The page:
In Guad we trust
is a Santa Fe institution, one of a handful of places downtown that offer home-style New Mexican food at an affordable price. The café began in the ’ 70s on Guadalupe Street in a space slightly larger than a walk-in closet; its neighbors were auto body and upholstery shops. Today, Isabel Koomoa, chef and owner for 35 years, has a prime location on Old Santa Fe Trail where diners can relax on the umbrella-shaded patio.
The restaurant’s ambience is bright and casual, the waitstaff efficient and friendly. Paintings of local farm scenes hang on the walls. Rustic furniture and wood floors add to the comfortable, well-used feeling of the room. We listened to a server patiently explain to a tourist why the chile had to go on the enchilada and that the cheese couldn’t come on the side. The diner then ordered it with flour tortillas, at which point the server gently guided her to the burrito section of the menu. I wondered how many times a day the server repeated the same information with no hint of impatience. That’s service with a smile.
A traditional appetizer combo, here called Tres Tapas, includes thin, crisp house-made chips with smooth and tasty guacamole, chile con queso, and Northern New Mexico-style salsa. We imagined the nachos were a meal in themselves, so instead we chose the single chalupa. A tasty interpretation of the stuffed corn tortilla basket, it contains moist chicken or beef, beans, and guacamole and is softened by a ladleful of chile. Baked until steaming hot, it emerged from the oven looking like a mound of molten cheese. It was pure green-chile-flavored comfort food.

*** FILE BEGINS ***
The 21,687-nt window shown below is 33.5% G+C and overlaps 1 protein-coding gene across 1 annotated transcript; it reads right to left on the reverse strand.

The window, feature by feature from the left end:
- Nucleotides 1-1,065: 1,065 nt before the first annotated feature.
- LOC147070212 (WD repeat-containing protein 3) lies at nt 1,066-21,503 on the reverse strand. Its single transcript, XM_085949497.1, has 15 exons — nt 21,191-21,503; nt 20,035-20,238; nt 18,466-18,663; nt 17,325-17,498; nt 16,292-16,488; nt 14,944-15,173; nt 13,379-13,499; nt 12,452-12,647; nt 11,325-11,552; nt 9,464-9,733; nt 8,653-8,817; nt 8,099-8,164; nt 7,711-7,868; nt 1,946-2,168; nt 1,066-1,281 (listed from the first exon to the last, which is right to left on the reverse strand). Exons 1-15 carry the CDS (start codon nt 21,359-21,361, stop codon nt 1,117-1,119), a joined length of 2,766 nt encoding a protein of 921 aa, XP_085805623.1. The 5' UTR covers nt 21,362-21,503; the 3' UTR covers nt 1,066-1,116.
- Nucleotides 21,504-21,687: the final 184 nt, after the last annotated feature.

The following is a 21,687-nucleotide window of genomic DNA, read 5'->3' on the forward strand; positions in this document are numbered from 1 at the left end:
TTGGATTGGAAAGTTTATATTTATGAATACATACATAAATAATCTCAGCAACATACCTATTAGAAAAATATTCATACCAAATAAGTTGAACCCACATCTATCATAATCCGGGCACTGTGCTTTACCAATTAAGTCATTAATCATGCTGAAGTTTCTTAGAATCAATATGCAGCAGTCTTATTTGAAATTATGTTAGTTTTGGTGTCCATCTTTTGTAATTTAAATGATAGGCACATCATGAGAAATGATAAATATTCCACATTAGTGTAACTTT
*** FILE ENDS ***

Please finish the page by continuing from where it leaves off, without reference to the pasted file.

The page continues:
The dinner salad is light on lettuce and filled with crunchy vegetables — mushrooms, olives, carrots, and grape tomatoes — and croutons. The dressing presentation could be more userfriendly; it’s currently separated oil and vinegar with herbs in a tiny cream pitcher. Stirring it vigorously with a fork to combine it, I slopped it on the table.
Many go to “the Guad” for the full-meal-sized salads, so we ordered the Southwest chicken with creamy cilantro dressing to see why. The large salads come with cold curried noodles, and ours seemed to be a bit of a catchall. In addition to the noodles and chicken, it came with pumpkin seeds, bits of blue corn chips, avocado, peperoncini, artichoke hearts, grapes, a strawberry, and Monterey jack cheese. Oh, and romaine lettuce. There were giant slices of tender, freshly baked white bread on the side.
An enchilada with red and green chile sauces and an over-easy egg on top was delicious — both chiles full of flavor. Beans, a small salad, and tender, bready, grease-free sopaipillas came on the side. An excellent adovada burrito, stuffed with tender red-chile-marinated pork, had just a little melted cheese and just the right amount of red chile on top. All of the chile dishes come with good rice and whole beans. The rice was not too tomato-y, and the grains were distinct, not gloppy.
Although New Mexican dishes are a specialty, the café offers some good alternatives. The lunch menu features sandwiches on homemade bread, and burgers appear at both lunch and dinner. Original dishes — like a naked roasted poblano pepper stuffed with Montrachet (a soft goat cheese), Jack cheese, and chile walnuts — are interesting and tasty.
A chipotle chicken breast special — two thin, moist paillards of chicken paired with a flavorful, slightly picante sauce — came with green chile mashed potatoes and corn pudding full of crunchy kernels.
There are several choices of beer, both Mexican and domestic, as well as a list of limited but well-chosen wines by the glass or the bottle.
The café’s baker makes blue-corn-piñon, sourdough, whole wheat, and cinnamon-nut breads as well as desserts. Amaretto-adobe pie made with coffee and vanilla ice creams in a chocolate cookie crust comes topped with house-made hot fudge sauce. The pecan pie had a decent crust and the typically toothache-inducing filling. Macerated strawberries dripped from a superfluffy strawberry cream cake (a version of cheesecake).
Kudos to Ms. Koomoa, who has managed to make the Guadalupe Café a favorite for 35 years.